Democratic gubernatorial candidate John Hickenlooper said Tuesday Colorado could tap part of the $33 billion state retirement fund for loans to small businesses, providing up to $150 million a year to help stabilize its economy.

Hickenlooper told workers at a prescription data center the state should use its assets for loans. He said the state could raise $100 million from investors and securitize about $50 million from the Public Employees Retirement Association to provide the loans.

“We would only use a small part of state retirement funds. It would have to be run like a business. This would provide access to capital they can’t get now,” Hickenlooper said.

Later Tuesday, at a debate sponsored by The Pueblo Chieftain, American Constitution Party candidate Tom Tancredo said the state should cut funding for PERA. Tancredo and GOP candidate Dan Maes said they don’t believe Hickenlooper’s plan will work because of PERA’s unfunded liabilities.

Accountants said in August the plan had net income of $5.2 billion last year after losing $11 billion the year before. The state cut retiree benefits to fix the problem over the next 30 years.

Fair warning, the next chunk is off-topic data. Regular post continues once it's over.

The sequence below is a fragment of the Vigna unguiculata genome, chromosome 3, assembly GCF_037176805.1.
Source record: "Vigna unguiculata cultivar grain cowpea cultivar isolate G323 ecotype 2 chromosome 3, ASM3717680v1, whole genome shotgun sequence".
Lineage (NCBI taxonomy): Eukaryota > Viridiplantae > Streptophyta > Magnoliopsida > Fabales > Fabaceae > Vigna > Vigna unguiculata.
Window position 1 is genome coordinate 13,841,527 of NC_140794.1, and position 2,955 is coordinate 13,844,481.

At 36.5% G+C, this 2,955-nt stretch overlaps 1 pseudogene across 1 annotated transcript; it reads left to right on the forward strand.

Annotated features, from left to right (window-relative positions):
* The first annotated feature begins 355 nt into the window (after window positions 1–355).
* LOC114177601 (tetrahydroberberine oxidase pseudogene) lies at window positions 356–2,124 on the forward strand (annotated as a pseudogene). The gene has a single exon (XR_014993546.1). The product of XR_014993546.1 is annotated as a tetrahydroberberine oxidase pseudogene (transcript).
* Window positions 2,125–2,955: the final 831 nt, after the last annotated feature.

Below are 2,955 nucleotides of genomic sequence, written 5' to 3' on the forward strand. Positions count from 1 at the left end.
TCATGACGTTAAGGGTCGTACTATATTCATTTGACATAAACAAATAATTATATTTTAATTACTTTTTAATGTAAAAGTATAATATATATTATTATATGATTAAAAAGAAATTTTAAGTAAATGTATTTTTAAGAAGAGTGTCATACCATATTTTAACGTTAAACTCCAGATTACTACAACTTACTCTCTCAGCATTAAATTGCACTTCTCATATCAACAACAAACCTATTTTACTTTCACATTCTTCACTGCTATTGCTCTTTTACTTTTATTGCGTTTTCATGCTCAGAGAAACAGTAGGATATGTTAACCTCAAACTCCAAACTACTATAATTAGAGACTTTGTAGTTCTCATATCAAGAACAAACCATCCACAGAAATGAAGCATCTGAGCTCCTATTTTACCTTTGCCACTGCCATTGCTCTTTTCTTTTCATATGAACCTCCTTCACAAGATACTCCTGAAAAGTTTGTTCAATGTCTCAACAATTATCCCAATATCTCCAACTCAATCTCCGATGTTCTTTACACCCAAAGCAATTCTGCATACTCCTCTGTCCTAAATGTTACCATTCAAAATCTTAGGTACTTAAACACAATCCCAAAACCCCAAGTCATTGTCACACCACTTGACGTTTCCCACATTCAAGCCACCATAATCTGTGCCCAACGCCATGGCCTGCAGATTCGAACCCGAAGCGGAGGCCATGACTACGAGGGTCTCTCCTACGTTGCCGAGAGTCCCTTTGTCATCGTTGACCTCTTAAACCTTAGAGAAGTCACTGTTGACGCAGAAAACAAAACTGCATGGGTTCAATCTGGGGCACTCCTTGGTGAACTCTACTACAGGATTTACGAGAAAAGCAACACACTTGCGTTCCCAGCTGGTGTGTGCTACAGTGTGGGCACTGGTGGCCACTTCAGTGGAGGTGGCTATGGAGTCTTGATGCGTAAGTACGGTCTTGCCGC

Maes has proposed using gaming funds or state lottery funds to provide loans.

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Tancredo said the state will be forced to cut funding for PERA to cover an estimated $1.1 billion shortfall in state revenues next year. This year’s budget was $18.2 billion, and Tancredo said next year will see the first actual decline in state spending in 20 years instead of a cut in growth.

“We’re going to have to go after PERA, and we’re going to have to go after Medicaid,” Tancredo said.

Maes was counting on support from tea party activists in southern Colorado, but some activists are divided.

Becky Mizel, a Southern Colorado Tea Party board member, said Tuesday she was forced to take a leave from the board after she decided to campaign for Tancredo, saying Maes has been inconsistent in his stories about being a successful businessman and being an economic conservative. Maes says he never claimed to be a millionaire and says his experience in telecommunications and credit services will help the state.

Jerry Denney, also a board member, says he continues to back Maes even though Maes has waffled on three tax-limit measures on the November ballot.

“Those issues aren’t relevant to being governor,” he said.